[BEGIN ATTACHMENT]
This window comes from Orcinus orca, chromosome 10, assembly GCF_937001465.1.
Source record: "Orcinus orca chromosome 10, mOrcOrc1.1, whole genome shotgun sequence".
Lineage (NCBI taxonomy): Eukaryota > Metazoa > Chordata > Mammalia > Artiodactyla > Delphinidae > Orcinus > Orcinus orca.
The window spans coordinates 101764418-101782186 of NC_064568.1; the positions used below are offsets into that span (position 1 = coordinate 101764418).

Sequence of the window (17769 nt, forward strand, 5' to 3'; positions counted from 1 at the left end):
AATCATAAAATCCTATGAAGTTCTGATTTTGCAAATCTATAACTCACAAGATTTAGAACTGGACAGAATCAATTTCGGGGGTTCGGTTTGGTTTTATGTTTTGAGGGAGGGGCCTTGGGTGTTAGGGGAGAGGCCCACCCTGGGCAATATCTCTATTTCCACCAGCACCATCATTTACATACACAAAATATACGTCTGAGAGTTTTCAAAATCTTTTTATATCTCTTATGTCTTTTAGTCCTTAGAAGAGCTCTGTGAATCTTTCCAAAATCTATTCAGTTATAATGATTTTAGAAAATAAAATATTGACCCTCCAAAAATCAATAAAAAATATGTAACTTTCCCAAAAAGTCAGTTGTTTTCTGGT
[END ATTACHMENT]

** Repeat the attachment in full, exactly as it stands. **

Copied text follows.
This window comes from Orcinus orca, chromosome 10, assembly GCF_937001465.1.
Source record: "Orcinus orca chromosome 10, mOrcOrc1.1, whole genome shotgun sequence".
Lineage (NCBI taxonomy): Eukaryota > Metazoa > Chordata > Mammalia > Artiodactyla > Delphinidae > Orcinus > Orcinus orca.
The window spans coordinates 101764418-101782186 of NC_064568.1; the positions used below are offsets into that span (position 1 = coordinate 101764418).

Sequence of the window (17769 nt, forward strand, 5' to 3'; positions counted from 1 at the left end):
AATCATAAAATCCTATGAAGTTCTGATTTTGCAAATCTATAACTCACAAGATTTAGAACTGGACAGAATCAATTTCGGGGGTTCGGTTTGGTTTTATGTTTTGAGGGAGGGGCCTTGGGTGTTAGGGGAGAGGCCCACCCTGGGCAATATCTCTATTTCCACCAGCACCATCATTTACATACACAAAATATACGTCTGAGAGTTTTCAAAATCTTTTTATATCTCTTATGTCTTTTAGTCCTTAGAAGAGCTCTGTGAATCTTTCCAAAATCTATTCAGTTATAATGATTTTAGAAAATAAAATATTGACCCTCCAAAAATCAATAAAAAATATGTAACTTTCCCAAAAAGTCAGTTGTTTTCTGGT